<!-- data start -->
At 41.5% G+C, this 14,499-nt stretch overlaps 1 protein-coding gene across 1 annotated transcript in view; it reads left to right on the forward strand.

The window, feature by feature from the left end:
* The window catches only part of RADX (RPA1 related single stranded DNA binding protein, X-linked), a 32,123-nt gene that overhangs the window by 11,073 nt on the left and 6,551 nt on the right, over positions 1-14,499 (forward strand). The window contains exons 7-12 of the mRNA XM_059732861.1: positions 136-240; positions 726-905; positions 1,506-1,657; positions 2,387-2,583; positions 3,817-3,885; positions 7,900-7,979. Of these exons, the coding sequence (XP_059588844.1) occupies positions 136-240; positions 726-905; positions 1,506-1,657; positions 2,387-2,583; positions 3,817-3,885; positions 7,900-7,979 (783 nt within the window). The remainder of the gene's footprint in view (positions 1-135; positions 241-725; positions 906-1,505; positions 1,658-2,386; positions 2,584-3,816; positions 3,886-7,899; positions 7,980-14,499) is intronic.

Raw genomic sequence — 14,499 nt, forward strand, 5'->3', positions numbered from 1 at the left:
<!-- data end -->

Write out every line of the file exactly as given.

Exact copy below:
At 41.5% G+C, this 14,499-nt stretch overlaps 1 protein-coding gene across 1 annotated transcript in view; it reads left to right on the forward strand.

The window, feature by feature from the left end:
* The window catches only part of RADX (RPA1 related single stranded DNA binding protein, X-linked), a 32,123-nt gene that overhangs the window by 11,073 nt on the left and 6,551 nt on the right, over positions 1-14,499 (forward strand). The window contains exons 7-12 of the mRNA XM_059732861.1: positions 136-240; positions 726-905; positions 1,506-1,657; positions 2,387-2,583; positions 3,817-3,885; positions 7,900-7,979. Of these exons, the coding sequence (XP_059588844.1) occupies positions 136-240; positions 726-905; positions 1,506-1,657; positions 2,387-2,583; positions 3,817-3,885; positions 7,900-7,979 (783 nt within the window). The remainder of the gene's footprint in view (positions 1-135; positions 241-725; positions 906-1,505; positions 1,658-2,386; positions 2,584-3,816; positions 3,886-7,899; positions 7,980-14,499) is intronic.

Raw genomic sequence — 14,499 nt, forward strand, 5'->3', positions numbered from 1 at the left: